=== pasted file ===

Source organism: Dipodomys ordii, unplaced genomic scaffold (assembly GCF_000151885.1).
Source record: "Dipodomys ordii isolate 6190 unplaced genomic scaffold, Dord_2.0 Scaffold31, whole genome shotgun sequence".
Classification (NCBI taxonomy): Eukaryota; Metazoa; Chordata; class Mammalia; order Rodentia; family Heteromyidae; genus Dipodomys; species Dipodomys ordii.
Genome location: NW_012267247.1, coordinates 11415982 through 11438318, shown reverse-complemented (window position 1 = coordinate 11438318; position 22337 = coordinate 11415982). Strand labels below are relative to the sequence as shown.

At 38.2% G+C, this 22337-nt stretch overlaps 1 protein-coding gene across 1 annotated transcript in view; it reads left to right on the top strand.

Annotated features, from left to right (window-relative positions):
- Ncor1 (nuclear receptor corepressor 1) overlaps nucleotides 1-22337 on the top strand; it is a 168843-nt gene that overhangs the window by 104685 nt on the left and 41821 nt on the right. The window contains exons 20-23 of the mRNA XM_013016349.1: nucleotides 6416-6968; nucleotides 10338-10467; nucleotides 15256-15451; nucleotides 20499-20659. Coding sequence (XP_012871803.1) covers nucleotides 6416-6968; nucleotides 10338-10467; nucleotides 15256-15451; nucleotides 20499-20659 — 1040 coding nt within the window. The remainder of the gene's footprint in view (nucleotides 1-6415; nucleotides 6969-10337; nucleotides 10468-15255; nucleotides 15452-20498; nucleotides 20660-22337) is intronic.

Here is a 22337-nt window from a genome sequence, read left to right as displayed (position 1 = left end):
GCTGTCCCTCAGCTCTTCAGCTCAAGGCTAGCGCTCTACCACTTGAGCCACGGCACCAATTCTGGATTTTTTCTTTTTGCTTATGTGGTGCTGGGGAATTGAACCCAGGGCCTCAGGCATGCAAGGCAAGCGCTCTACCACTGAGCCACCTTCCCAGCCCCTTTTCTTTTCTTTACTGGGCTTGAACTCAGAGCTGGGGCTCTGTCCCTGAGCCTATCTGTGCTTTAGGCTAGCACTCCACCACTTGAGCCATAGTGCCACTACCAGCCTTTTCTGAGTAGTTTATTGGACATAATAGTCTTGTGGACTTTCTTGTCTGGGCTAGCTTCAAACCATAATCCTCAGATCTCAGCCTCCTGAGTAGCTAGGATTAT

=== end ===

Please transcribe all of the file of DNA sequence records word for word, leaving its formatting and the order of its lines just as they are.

Source organism: Dipodomys ordii, unplaced genomic scaffold (assembly GCF_000151885.1).
Source record: "Dipodomys ordii isolate 6190 unplaced genomic scaffold, Dord_2.0 Scaffold31, whole genome shotgun sequence".
Classification (NCBI taxonomy): Eukaryota; Metazoa; Chordata; class Mammalia; order Rodentia; family Heteromyidae; genus Dipodomys; species Dipodomys ordii.
Genome location: NW_012267247.1, coordinates 11415982 through 11438318, shown reverse-complemented (window position 1 = coordinate 11438318; position 22337 = coordinate 11415982). Strand labels below are relative to the sequence as shown.

At 38.2% G+C, this 22337-nt stretch overlaps 1 protein-coding gene across 1 annotated transcript in view; it reads left to right on the top strand.

Annotated features, from left to right (window-relative positions):
- Ncor1 (nuclear receptor corepressor 1) overlaps nucleotides 1-22337 on the top strand; it is a 168843-nt gene that overhangs the window by 104685 nt on the left and 41821 nt on the right. The window contains exons 20-23 of the mRNA XM_013016349.1: nucleotides 6416-6968; nucleotides 10338-10467; nucleotides 15256-15451; nucleotides 20499-20659. Coding sequence (XP_012871803.1) covers nucleotides 6416-6968; nucleotides 10338-10467; nucleotides 15256-15451; nucleotides 20499-20659 — 1040 coding nt within the window. The remainder of the gene's footprint in view (nucleotides 1-6415; nucleotides 6969-10337; nucleotides 10468-15255; nucleotides 15452-20498; nucleotides 20660-22337) is intronic.

Here is a 22337-nt window from a genome sequence, read left to right as displayed (position 1 = left end):
GCTGTCCCTCAGCTCTTCAGCTCAAGGCTAGCGCTCTACCACTTGAGCCACGGCACCAATTCTGGATTTTTTCTTTTTGCTTATGTGGTGCTGGGGAATTGAACCCAGGGCCTCAGGCATGCAAGGCAAGCGCTCTACCACTGAGCCACCTTCCCAGCCCCTTTTCTTTTCTTTACTGGGCTTGAACTCAGAGCTGGGGCTCTGTCCCTGAGCCTATCTGTGCTTTAGGCTAGCACTCCACCACTTGAGCCATAGTGCCACTACCAGCCTTTTCTGAGTAGTTTATTGGACATAATAGTCTTGTGGACTTTCTTGTCTGGGCTAGCTTCAAACCATAATCCTCAGATCTCAGCCTCCTGAGTAGCTAGGATTAT